US congressmen vote to make F-16 sale to Türkiye harder
The United States Congress has adopted a brief legislation to make the prospected sale of 40 F-16 warplanes and modernization kits to Türkiye more difficult following the intervention of a number of congressmen close to the Greek lobby.
The House of Representatives approved the measure, tabled by Democratic Representatives Frank Pallone and Chris Pappas, as an amendment to the annual National Defense Authorization Act, by 244 to 179, during a vote late July 14.
Dubbed the Pallone/Pappas amendment, it prohibits the F-16 sale to Türkiye unless U.S. President Joe Biden provides “a detailed description of concrete steps” to ensure that the fighter jets are not used to violate Greek airspace. Biden should also prove that the sale will be in the national interest of the U.S.
Türkiye has requested to purchase 40 F-16 jet fighters and 80 modernization kits for its existing fleet from the United States after the latter excluded it from the F-35 joint fighter program in reaction to Türkiye’s deployment of S-400 air defense systems from Russia.
Biden has already expressed his support for the sale while he was underlining the need for congressional approval for a foreign arms sale. Following their meeting in Madrid on the sidelines of the NATO summit, Erdoğan said he agreed with Biden to send a new delegation to Washington to lobby for the sale of these jet fighters to Türkiye.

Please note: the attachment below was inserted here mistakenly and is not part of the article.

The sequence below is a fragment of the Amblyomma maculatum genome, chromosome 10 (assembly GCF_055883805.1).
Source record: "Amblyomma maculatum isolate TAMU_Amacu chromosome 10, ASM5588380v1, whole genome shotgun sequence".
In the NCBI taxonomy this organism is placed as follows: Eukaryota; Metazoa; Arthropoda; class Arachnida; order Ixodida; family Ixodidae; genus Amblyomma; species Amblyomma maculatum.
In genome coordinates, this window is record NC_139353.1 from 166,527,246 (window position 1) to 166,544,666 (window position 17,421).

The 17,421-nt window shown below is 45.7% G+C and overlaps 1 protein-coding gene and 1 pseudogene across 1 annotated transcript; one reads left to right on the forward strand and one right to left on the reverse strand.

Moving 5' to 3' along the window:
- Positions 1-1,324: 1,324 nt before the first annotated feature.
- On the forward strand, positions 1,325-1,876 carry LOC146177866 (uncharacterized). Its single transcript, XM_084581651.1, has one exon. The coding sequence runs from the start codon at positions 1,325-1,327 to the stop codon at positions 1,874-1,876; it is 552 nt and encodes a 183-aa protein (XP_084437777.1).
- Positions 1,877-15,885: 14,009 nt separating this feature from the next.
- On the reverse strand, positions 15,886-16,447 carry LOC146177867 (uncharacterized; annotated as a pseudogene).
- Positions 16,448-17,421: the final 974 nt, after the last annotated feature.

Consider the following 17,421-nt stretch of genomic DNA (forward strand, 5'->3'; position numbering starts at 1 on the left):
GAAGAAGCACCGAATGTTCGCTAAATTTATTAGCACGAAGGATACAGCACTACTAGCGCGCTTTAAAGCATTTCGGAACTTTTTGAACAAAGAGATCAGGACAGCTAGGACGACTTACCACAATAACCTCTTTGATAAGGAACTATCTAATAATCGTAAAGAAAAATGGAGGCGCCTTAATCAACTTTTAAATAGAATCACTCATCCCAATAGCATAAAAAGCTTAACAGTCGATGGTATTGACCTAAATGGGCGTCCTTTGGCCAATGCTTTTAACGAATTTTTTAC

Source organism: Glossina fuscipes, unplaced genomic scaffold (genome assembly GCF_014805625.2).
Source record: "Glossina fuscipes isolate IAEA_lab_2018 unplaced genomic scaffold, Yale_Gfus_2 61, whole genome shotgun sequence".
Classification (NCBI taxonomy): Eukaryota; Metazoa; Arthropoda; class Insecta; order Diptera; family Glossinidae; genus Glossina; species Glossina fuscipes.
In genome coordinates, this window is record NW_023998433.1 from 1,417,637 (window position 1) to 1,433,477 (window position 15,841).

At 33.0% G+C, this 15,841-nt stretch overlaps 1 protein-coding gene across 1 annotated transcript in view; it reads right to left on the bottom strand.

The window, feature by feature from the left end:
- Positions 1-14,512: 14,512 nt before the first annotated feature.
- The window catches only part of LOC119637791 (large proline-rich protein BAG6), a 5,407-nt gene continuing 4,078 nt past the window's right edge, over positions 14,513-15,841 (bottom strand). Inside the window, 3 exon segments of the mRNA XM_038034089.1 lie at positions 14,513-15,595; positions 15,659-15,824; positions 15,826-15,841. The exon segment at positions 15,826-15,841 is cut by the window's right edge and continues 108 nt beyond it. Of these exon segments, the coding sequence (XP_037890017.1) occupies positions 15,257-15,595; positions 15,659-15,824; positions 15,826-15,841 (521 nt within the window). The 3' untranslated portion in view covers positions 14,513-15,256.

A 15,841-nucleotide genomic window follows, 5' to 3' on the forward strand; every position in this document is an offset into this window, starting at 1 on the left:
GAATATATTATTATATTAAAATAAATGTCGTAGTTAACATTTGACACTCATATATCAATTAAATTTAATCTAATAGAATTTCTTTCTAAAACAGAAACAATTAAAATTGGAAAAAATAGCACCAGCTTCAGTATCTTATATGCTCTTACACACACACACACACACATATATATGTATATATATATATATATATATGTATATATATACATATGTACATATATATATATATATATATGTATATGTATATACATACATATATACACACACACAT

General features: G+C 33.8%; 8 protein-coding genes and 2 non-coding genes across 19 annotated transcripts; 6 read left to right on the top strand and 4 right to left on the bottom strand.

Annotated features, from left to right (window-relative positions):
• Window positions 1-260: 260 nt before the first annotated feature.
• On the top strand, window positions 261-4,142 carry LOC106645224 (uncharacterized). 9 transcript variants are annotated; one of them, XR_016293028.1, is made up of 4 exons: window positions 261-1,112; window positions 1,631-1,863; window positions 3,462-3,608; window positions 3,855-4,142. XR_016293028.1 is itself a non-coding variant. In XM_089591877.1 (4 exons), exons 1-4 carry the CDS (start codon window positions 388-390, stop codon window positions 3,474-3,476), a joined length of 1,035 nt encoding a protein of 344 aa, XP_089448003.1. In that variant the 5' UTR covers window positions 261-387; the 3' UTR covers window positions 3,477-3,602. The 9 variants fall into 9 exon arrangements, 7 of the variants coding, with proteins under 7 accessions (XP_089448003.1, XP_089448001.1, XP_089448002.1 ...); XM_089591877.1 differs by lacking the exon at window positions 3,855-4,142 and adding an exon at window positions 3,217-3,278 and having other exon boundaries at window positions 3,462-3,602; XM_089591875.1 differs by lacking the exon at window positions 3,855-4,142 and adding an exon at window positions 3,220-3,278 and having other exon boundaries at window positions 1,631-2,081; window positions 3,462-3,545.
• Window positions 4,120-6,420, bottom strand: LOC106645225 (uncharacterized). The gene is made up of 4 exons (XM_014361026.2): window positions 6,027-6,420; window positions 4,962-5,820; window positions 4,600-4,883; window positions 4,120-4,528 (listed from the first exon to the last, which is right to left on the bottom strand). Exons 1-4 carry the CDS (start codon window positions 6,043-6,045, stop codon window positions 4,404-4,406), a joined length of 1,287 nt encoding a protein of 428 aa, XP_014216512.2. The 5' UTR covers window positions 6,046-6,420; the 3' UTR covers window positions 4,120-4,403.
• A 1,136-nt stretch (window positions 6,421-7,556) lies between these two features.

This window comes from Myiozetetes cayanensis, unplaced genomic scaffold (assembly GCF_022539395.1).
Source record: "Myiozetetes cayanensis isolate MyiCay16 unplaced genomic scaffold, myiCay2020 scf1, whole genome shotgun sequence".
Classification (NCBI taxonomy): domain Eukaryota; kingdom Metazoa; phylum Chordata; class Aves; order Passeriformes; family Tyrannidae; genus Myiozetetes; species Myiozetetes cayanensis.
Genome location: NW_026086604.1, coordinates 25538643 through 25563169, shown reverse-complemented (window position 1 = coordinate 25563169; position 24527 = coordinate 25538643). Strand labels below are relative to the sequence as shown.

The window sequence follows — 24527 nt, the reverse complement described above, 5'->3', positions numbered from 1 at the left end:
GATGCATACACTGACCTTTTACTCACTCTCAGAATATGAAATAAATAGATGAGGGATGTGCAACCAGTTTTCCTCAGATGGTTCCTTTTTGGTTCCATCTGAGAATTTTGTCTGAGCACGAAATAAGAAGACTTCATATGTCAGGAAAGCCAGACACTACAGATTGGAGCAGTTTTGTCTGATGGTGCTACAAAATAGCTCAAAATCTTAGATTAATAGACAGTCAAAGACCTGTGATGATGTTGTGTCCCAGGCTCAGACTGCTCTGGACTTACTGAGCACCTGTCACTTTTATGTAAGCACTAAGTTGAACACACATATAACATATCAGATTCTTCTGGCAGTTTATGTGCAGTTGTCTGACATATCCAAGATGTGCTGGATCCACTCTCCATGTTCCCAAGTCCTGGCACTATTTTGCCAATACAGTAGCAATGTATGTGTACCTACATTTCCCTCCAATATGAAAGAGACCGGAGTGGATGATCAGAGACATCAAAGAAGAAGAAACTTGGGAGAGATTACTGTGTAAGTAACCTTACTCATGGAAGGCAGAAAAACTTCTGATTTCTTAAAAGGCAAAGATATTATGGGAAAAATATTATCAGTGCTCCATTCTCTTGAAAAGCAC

Biden, at a press conference in Madrid, stated: “I said back in December, as you’ll recall, we should sell them the F-16 jets and modernize those jets as well,” he said. “It’s not in our interest not to do that. And there was no quid pro quo with that. It was just that we should sell, but I need congressional approval to be able to do that. And I think we can get that.”
Following the vote in the House of Representatives, the legislation should also be voted in the Senate.